Many children with autism find it difficult to join in mainstream sports – but a unique rugby charity in Tayside is changing all that.
Strathmore Community Rugby Trust’s autism-friendly rugby has been such a hit, visitors from all over the east coast are now flocking to Forfar.
Coordinator Maggie Lawrie said the trust – which is the only rugby association in Scotland catering for children for autism – had opened up new opportunities for children and their families.
Autism-friendly rugby was established 18 months ago, aimed at primary school children with autism, or undergoing autism diagnosis.
Maggie explained: “It was started when one of the coaches had a son diagnosed with autism and realised there was very little out there. We thought rugby could offer quite a lot for his child.
“The aim is to get them more physically active while still meeting some of their needs.
“Some of them have sensory processing difficulties so they don’t make friends easily and it also gives a place for parents to meet each other and get support from each others.
“For the first 15 minutes they get to go and play with the tackle bags and the balls and run off a bit of steam because they are very excited.
“This also allows the children with sensory processing difficulties to receive the sensory input they need.
She added: “With sensory processing difficulties it is like having an empty bucket at the start of the day, and as the day goes on it gets fuller and fuller. Eventually it overflows and the child is at risk of having a meltdown unless they get a chance to empty some of that water from the bucket. Our sessions allow them to do this.
“Then we play parachute games with rugby balls and the last part of the session is running games.
“For example we play stuck in the mud, where someone can move until someone crawls through their legs.
“For an autistic child that is a lot for them to process, having someone touch them is a big thing for them and then they have to learn to work with each other to allow people to get back into the game, which is huge for them.”
The sessions run on a Friday and a Sunday and the coaches have undergone specialist training.
Siblings who do not have autism have a chance to join in and play as well.
Maggie continued: “The feedback from parents is these kids don’t cope well with mainstream programmes.
“These kids find it very difficult to join in with sessions and often just float around on the edge. Some of them are non-verbal and therefore find it difficult to communicate their needs with untrained coaches.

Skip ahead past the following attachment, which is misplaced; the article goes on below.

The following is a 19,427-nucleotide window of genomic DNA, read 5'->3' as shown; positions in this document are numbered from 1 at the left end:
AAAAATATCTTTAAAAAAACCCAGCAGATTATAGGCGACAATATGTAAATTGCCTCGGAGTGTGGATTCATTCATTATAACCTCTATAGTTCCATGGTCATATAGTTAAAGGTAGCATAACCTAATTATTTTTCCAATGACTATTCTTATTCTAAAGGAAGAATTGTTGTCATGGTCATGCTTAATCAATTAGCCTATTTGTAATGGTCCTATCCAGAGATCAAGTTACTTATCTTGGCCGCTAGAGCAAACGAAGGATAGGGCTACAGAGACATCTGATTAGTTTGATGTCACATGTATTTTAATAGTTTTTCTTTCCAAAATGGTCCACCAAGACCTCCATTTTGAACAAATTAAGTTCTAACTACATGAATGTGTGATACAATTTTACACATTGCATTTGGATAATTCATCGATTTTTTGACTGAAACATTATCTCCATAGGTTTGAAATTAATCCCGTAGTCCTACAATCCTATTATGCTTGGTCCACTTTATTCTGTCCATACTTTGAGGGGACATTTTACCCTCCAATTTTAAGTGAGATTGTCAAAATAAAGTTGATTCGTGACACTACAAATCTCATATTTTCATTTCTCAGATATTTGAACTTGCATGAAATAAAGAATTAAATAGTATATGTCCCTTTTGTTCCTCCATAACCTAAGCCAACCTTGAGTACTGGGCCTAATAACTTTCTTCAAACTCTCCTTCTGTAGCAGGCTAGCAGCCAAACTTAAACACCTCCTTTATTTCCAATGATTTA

“There is very little else around in the area that is autism-friendly, and we also allow siblings to join in even if they are not autistic.
“One person said to me that is huge for their daughter, because whenever they have tried to take their autistic son to mainstream sports with her he can’t cope, he is not able to join in, and the coaches can’t figure out a solution.
“Their daughter then has to stop the session too because her brother can’t understand they she is allowed to keep going and he is not.
“It’s a bit of respite for the daughter as well because everywhere she goes she is watching out for her brother and having to explain to the other children why he does what he does, but here she doesn’t have to, she can just relax and have fun.
Strathmore Community Rugby Trust – which has been nominated for both a Scottish Charity Award and a People’s Choice Award – had to stop during lockdown.
But the autism-friendly rugby sessions were was back up and running at the beginning of August, as under 12s were allowed to meet up without social distancing.
Maggie added: “Returning after lockdown has made a huge difference to the parents.
“We gave them the choice of starting before the schools went back or a few weeks after, and every single parents said they wanted to go back sooner.
“They were desperate for the sessions to come back, they wanted the kids to get back outside and running around, and they wanted something familiar they enjoy.”